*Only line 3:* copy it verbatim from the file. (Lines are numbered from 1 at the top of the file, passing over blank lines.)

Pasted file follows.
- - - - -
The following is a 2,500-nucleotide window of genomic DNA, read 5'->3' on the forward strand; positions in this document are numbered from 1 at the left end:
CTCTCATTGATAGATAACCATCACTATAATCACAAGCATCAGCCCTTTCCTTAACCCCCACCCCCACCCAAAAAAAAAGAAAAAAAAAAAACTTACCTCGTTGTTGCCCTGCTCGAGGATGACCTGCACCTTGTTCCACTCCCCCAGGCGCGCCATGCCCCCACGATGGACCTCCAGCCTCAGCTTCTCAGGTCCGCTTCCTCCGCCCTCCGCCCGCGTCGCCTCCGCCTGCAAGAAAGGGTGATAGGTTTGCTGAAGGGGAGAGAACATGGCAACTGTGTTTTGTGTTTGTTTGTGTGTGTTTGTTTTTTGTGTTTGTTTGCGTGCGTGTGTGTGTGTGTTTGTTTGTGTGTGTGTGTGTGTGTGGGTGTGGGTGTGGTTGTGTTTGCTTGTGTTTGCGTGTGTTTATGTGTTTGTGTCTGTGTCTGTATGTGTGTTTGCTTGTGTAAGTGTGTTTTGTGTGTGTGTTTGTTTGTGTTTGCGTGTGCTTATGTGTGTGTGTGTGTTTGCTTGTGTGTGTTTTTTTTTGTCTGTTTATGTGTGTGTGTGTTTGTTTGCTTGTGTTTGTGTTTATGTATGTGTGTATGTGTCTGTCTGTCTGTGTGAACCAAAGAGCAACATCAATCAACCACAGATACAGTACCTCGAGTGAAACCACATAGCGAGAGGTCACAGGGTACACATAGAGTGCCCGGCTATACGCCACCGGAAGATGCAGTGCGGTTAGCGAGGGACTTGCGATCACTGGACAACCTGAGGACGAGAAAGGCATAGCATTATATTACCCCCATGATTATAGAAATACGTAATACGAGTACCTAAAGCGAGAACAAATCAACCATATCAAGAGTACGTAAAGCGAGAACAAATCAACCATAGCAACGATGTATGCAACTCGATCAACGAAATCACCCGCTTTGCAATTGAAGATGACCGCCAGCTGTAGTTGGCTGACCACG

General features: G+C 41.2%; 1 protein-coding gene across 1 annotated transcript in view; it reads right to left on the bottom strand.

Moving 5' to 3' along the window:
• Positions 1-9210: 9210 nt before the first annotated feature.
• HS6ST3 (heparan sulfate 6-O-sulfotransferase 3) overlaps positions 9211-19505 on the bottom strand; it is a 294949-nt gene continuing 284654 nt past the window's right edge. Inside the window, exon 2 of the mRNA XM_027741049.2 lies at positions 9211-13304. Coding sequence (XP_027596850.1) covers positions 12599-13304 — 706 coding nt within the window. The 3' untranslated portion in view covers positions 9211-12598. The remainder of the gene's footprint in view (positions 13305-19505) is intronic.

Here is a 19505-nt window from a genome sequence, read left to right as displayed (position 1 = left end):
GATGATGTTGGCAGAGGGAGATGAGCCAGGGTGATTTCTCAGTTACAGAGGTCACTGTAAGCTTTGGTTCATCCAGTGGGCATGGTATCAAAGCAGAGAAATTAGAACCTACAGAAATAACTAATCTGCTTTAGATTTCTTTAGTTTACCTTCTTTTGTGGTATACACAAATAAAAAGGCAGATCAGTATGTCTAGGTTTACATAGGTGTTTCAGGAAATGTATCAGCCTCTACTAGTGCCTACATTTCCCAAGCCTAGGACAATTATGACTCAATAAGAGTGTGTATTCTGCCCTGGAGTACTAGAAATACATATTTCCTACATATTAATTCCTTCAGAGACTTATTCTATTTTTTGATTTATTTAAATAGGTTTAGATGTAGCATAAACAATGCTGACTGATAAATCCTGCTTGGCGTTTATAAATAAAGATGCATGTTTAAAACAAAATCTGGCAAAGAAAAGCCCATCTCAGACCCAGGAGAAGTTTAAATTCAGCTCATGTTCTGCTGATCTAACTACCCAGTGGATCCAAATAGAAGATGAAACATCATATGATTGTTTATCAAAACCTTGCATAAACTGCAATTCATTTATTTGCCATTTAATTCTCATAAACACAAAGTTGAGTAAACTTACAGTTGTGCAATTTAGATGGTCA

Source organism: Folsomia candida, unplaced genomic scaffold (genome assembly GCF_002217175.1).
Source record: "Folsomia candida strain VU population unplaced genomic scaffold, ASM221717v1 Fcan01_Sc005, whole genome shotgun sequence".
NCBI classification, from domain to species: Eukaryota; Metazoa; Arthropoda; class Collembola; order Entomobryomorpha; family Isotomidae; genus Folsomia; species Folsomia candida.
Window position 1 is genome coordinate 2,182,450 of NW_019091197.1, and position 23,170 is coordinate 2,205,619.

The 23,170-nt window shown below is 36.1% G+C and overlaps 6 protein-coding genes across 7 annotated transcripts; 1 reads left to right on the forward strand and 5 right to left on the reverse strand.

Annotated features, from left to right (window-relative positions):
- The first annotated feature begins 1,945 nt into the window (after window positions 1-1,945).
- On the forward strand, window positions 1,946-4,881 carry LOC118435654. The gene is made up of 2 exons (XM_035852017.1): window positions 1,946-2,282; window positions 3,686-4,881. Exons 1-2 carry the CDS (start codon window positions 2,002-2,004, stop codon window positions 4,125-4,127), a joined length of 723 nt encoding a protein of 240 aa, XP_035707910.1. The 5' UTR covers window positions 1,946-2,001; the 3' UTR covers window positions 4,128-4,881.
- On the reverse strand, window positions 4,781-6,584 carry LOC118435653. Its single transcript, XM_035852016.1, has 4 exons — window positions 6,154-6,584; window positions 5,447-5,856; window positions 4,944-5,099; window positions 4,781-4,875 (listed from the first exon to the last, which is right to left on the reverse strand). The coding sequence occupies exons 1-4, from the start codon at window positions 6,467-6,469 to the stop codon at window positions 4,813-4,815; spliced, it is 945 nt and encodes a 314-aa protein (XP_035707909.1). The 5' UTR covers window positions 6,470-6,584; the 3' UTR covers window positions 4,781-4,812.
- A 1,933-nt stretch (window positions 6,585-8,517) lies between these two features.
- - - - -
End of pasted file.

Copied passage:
General features: G+C 41.2%; 1 protein-coding gene across 1 annotated transcript in view; it reads right to left on the bottom strand.